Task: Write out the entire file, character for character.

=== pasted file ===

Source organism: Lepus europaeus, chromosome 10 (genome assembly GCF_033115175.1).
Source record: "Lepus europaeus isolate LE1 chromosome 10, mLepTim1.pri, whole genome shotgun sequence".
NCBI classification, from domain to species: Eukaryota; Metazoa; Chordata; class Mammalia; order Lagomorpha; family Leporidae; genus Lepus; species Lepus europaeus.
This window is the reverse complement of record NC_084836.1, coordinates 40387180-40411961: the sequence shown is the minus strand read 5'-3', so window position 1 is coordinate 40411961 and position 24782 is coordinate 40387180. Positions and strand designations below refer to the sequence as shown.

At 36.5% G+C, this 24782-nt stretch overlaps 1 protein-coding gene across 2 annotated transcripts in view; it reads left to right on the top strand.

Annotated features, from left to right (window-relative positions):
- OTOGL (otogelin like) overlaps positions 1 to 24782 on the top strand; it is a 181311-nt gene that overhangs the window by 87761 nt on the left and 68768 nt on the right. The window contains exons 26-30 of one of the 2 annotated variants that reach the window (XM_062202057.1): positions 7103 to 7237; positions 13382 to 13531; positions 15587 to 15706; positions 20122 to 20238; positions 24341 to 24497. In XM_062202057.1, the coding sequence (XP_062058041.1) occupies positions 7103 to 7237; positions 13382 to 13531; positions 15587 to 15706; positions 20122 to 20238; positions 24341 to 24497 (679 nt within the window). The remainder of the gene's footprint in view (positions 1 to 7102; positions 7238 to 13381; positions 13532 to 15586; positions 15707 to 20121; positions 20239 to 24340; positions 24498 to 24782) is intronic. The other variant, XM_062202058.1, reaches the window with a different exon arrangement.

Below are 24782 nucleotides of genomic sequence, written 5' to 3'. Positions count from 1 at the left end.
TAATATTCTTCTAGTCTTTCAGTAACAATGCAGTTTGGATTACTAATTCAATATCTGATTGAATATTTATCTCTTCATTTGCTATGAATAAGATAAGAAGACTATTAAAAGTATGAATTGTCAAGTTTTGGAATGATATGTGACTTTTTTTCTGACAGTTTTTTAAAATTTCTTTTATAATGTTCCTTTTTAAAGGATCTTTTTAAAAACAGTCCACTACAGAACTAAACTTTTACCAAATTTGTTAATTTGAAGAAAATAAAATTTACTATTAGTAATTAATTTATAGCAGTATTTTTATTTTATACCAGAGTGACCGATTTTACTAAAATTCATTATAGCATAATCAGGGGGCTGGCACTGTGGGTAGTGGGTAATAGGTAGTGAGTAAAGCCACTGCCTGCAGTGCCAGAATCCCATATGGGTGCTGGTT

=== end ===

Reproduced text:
Source organism: Lepus europaeus, chromosome 10 (genome assembly GCF_033115175.1).
Source record: "Lepus europaeus isolate LE1 chromosome 10, mLepTim1.pri, whole genome shotgun sequence".
NCBI classification, from domain to species: Eukaryota; Metazoa; Chordata; class Mammalia; order Lagomorpha; family Leporidae; genus Lepus; species Lepus europaeus.
This window is the reverse complement of record NC_084836.1, coordinates 40387180-40411961: the sequence shown is the minus strand read 5'-3', so window position 1 is coordinate 40411961 and position 24782 is coordinate 40387180. Positions and strand designations below refer to the sequence as shown.

At 36.5% G+C, this 24782-nt stretch overlaps 1 protein-coding gene across 2 annotated transcripts in view; it reads left to right on the top strand.

Annotated features, from left to right (window-relative positions):
- OTOGL (otogelin like) overlaps positions 1 to 24782 on the top strand; it is a 181311-nt gene that overhangs the window by 87761 nt on the left and 68768 nt on the right. The window contains exons 26-30 of one of the 2 annotated variants that reach the window (XM_062202057.1): positions 7103 to 7237; positions 13382 to 13531; positions 15587 to 15706; positions 20122 to 20238; positions 24341 to 24497. In XM_062202057.1, the coding sequence (XP_062058041.1) occupies positions 7103 to 7237; positions 13382 to 13531; positions 15587 to 15706; positions 20122 to 20238; positions 24341 to 24497 (679 nt within the window). The remainder of the gene's footprint in view (positions 1 to 7102; positions 7238 to 13381; positions 13532 to 15586; positions 15707 to 20121; positions 20239 to 24340; positions 24498 to 24782) is intronic. The other variant, XM_062202058.1, reaches the window with a different exon arrangement.

Below are 24782 nucleotides of genomic sequence, written 5' to 3'. Positions count from 1 at the left end.
TAATATTCTTCTAGTCTTTCAGTAACAATGCAGTTTGGATTACTAATTCAATATCTGATTGAATATTTATCTCTTCATTTGCTATGAATAAGATAAGAAGACTATTAAAAGTATGAATTGTCAAGTTTTGGAATGATATGTGACTTTTTTTCTGACAGTTTTTTAAAATTTCTTTTATAATGTTCCTTTTTAAAGGATCTTTTTAAAAACAGTCCACTACAGAACTAAACTTTTACCAAATTTGTTAATTTGAAGAAAATAAAATTTACTATTAGTAATTAATTTATAGCAGTATTTTTATTTTATACCAGAGTGACCGATTTTACTAAAATTCATTATAGCATAATCAGGGGGCTGGCACTGTGGGTAGTGGGTAATAGGTAGTGAGTAAAGCCACTGCCTGCAGTGCCAGAATCCCATATGGGTGCTGGTT